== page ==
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Late Siege Not Enough for Stalemate Specialists

At full-time, a spectator emerged from the North Stand and collected the corner flag as he ran onto The Valley turf.

With the flag’s spike in their direction, the invader charged towards the Middlesbrough fans in the Jimmy Seed Stand, seemingly confident enough to take on 2,000 or so celebratory supporters with just his pitch accessory for company.

Showing speed the quickest of Charlton players would do well to emulate, the 20-something male quickly found himself directly in front of the opposition fans. He hurdled the advertising hoardings and made for the barrier between himself and Boro’s visiting army, only to be stopped rather emphatically by a no-nonsense steward, much to the disappointment of the clearly entertained Charlton fans.

This incident, however, probably didn’t provide as much shock as it should have done. It fact, it was hardly an unusual occurrence.

For the Addicks, well off the pace in the first half and still struggling to make an impact in the first passages of play in the second, found the impetuous to dominate in the game’s closing stages. A Charlton man charging into Middlesbrough territory before falling short at the final hurdle had been seen several times before the invader’s desperate attempt.

Helped by the red card awarded to Boro’s Albert Adomah, a high footed challenge on Rhoys Wiggins that resulted in a second yellow for the tricky winger, Aitor Karana’s men were forced to sit back and cling on as Bob Peeters’ side came desperately close to an unlikely win on several occasions.

A post was hit, a shot was blocked and a header was hoicked away perilously close to the line in the final 15 minutes, but the hosts were left somewhat frustrated.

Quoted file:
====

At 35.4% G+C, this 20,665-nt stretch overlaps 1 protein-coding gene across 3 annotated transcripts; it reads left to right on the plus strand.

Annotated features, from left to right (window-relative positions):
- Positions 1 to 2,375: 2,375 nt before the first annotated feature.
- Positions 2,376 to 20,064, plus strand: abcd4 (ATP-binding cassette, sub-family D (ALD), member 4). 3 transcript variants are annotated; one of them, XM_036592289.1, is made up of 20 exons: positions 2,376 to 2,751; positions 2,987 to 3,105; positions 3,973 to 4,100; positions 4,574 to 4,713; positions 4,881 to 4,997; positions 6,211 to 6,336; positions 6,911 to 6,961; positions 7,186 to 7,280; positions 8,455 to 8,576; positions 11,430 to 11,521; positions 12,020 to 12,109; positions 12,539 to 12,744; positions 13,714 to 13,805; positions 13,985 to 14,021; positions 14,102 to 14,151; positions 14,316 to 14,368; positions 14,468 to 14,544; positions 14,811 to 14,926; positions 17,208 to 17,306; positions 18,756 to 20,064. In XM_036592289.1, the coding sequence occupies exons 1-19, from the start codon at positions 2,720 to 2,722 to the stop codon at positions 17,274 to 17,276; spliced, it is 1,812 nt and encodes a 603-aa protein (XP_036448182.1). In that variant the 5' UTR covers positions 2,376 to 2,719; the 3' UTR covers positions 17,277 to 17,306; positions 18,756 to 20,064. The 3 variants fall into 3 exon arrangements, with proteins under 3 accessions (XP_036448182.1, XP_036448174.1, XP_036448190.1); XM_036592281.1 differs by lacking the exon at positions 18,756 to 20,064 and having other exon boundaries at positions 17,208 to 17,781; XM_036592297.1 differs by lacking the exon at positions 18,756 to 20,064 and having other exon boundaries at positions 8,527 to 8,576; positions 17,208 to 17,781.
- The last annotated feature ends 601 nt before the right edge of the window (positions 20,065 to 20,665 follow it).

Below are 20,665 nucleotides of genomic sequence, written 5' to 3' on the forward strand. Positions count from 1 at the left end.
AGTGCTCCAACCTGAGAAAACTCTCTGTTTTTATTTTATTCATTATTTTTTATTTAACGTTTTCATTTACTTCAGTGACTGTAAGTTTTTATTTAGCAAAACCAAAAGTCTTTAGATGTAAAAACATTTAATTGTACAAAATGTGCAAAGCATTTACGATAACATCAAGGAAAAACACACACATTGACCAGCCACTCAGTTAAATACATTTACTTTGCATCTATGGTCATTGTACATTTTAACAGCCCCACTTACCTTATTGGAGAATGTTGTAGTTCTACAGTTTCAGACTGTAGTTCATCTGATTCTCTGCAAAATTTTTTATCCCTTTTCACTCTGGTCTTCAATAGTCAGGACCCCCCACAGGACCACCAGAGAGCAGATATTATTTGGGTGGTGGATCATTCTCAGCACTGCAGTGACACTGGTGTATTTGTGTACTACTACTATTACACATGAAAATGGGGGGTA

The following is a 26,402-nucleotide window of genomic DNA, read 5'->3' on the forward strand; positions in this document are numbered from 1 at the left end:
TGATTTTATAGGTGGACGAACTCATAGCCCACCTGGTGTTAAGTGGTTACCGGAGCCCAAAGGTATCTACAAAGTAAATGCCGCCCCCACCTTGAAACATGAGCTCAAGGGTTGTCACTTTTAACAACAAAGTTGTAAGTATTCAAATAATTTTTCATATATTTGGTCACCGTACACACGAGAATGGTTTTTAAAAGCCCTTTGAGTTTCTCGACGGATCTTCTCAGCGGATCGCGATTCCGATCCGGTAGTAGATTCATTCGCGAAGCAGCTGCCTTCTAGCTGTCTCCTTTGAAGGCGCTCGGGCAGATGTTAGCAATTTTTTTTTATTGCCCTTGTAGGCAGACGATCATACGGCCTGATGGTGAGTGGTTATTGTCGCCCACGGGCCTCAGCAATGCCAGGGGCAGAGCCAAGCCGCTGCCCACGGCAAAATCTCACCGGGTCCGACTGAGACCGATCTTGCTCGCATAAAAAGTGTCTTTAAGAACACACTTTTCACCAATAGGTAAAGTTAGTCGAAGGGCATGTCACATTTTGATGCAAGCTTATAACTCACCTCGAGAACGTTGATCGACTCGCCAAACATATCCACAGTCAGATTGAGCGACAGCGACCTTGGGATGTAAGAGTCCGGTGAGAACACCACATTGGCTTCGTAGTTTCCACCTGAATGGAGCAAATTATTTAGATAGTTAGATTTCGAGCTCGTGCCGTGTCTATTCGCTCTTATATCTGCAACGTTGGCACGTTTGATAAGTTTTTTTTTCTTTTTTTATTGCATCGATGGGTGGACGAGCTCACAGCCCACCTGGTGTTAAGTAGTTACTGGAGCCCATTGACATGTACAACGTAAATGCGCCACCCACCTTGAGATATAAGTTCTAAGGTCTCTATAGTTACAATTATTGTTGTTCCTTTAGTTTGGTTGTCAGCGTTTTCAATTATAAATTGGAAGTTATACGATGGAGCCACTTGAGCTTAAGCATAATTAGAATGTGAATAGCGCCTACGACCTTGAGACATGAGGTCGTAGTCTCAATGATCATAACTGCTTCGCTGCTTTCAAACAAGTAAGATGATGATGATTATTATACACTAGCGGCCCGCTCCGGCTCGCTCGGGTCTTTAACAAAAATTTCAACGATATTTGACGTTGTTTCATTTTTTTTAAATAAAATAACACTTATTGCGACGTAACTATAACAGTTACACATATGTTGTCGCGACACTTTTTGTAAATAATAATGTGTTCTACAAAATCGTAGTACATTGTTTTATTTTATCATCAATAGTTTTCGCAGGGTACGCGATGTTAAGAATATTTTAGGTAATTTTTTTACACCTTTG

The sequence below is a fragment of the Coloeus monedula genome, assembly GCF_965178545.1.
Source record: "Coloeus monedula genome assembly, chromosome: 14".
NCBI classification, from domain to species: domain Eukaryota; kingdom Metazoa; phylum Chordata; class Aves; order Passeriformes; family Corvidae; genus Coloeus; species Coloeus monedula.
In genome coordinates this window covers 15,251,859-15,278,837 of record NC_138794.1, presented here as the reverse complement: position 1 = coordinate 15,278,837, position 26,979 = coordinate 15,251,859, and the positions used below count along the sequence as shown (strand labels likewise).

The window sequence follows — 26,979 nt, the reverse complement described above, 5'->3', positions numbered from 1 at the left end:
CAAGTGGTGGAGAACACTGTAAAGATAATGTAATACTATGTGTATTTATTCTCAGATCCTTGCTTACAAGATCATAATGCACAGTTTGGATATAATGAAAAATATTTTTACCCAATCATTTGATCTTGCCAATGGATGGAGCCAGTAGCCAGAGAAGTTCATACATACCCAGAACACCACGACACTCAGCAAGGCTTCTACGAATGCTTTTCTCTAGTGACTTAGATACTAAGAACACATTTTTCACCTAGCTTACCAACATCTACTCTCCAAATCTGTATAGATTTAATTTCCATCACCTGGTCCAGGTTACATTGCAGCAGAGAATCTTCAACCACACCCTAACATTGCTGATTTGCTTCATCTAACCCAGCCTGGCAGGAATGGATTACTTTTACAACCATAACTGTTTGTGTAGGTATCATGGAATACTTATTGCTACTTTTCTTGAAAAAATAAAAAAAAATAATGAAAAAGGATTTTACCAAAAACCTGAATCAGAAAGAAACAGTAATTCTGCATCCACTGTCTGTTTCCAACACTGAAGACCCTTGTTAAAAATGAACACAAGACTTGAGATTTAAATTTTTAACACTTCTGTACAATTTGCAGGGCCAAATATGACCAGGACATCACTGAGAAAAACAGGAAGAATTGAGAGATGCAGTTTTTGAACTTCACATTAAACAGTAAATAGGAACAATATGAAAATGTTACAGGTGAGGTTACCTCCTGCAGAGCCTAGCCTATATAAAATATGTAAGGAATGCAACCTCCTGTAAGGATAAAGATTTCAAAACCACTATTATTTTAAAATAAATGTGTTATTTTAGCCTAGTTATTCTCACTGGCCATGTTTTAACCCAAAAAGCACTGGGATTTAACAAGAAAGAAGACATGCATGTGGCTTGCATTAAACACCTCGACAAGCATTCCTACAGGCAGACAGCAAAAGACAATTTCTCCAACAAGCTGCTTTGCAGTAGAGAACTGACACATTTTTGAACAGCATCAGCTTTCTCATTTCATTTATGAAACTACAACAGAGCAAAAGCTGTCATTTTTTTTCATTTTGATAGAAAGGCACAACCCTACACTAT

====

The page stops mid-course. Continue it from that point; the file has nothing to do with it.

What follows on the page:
Boro, meanwhile, breathed a sigh of relief that their failure to make the most of the early pressure didn’t cost them more than two points. Nonetheless, it was a goalless draw arguably fair to both sides.

And a goalless draw that leaves the Addicks nine league games without defeat, or with one win from six. Whichever angle you choose to take on Charlton’s recent run of results, there was at least encouraging signs in the game’s final moments, rather than the worrying ones that had been on show in recent weeks.


There was also something to be encouraged about before kick-off at The Valley, with youngster Karlan Ahearne-Grant given a place on Charlton’s bench.

The 17-year-old, who signed his first professional control in the week, is the latest academy graduate tipped for the top with a goal scoring record for the U18 side to support such claims.5

While Ahearne-Grant was in the squad for the first time, a first start was given to Standard Liege loanee Frederic Bulot, replacing Franck Moussa as a second striker to support Igor Vetokele.

However, few would have confidently predicted anything resembling an encouraging outcome at any point throughout the first half.

The Addicks may have had a fair amount of possession, but much of their ball retention was done in their own half, with attempts to get forward often let down by a lack of creativity, questionable decision making and poor execution.

There was also a static nature about Charlton, with pace and movement lacking. Boro, on the other hand, were playing in a manner almost opposite to that, with sharp forward passing and intelligent off the ball movement on show.

And one such forward move, started by Adam Clayton’s almost unchallenged burst through midfield, produced an excellent opening for the visitors. Clayton’s resulting pass was cleverly knocked on by Patrick Bamford to the unmarked Adomah, but the winger could only lash his effort against the side netting form a promising position.

Boro’s threat was now clear, but Charlton’s continued to be almost non-existent. Vetokele’s pace, strength and perseverance at least kept Daniel Ayla and Kenneth Omeruo on their toes, while Johnnie Jackson’s set-pieces were consistently delivered into areas that forced the Boro defence to react, but it was hardly enough for the Addicks to create a meaningful opening.

However, although a little desperately at times, the hosts were resolute enough to restrict the visitors to few clear cut chances of their own. Another strike from Adomah, claimed comfortably enough by Stephen Henderson, was all Boro could add to their early opening in the game’s first 20 minutes.

It was largely the work of Chris Solly, constantly denying the lively Adam Reach, and Andre Bikey, dealing well enough with the excellent Bamford, who were almost faultless in their efforts to contain the rampant away side.2